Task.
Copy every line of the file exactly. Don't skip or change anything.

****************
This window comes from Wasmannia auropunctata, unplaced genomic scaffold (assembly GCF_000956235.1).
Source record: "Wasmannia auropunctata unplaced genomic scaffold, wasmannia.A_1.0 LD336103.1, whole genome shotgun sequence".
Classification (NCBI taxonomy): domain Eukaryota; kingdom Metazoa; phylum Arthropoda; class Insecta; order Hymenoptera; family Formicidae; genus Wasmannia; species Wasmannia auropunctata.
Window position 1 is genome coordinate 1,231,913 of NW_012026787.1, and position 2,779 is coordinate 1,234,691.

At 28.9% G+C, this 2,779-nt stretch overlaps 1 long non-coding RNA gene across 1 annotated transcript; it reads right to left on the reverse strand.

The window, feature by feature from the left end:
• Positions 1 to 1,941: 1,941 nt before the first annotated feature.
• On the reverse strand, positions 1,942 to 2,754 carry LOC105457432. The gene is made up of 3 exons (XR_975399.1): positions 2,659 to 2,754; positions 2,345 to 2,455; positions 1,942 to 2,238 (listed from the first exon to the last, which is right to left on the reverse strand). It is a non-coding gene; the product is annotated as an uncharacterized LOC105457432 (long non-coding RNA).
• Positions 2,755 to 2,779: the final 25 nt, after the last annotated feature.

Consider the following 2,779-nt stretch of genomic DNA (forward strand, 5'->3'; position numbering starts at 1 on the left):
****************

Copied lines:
This window comes from Wasmannia auropunctata, unplaced genomic scaffold (assembly GCF_000956235.1).
Source record: "Wasmannia auropunctata unplaced genomic scaffold, wasmannia.A_1.0 LD336103.1, whole genome shotgun sequence".
Classification (NCBI taxonomy): domain Eukaryota; kingdom Metazoa; phylum Arthropoda; class Insecta; order Hymenoptera; family Formicidae; genus Wasmannia; species Wasmannia auropunctata.
Window position 1 is genome coordinate 1,231,913 of NW_012026787.1, and position 2,779 is coordinate 1,234,691.

At 28.9% G+C, this 2,779-nt stretch overlaps 1 long non-coding RNA gene across 1 annotated transcript; it reads right to left on the reverse strand.

The window, feature by feature from the left end:
• Positions 1 to 1,941: 1,941 nt before the first annotated feature.
• On the reverse strand, positions 1,942 to 2,754 carry LOC105457432. The gene is made up of 3 exons (XR_975399.1): positions 2,659 to 2,754; positions 2,345 to 2,455; positions 1,942 to 2,238 (listed from the first exon to the last, which is right to left on the reverse strand). It is a non-coding gene; the product is annotated as an uncharacterized LOC105457432 (long non-coding RNA).
• Positions 2,755 to 2,779: the final 25 nt, after the last annotated feature.

Consider the following 2,779-nt stretch of genomic DNA (forward strand, 5'->3'; position numbering starts at 1 on the left):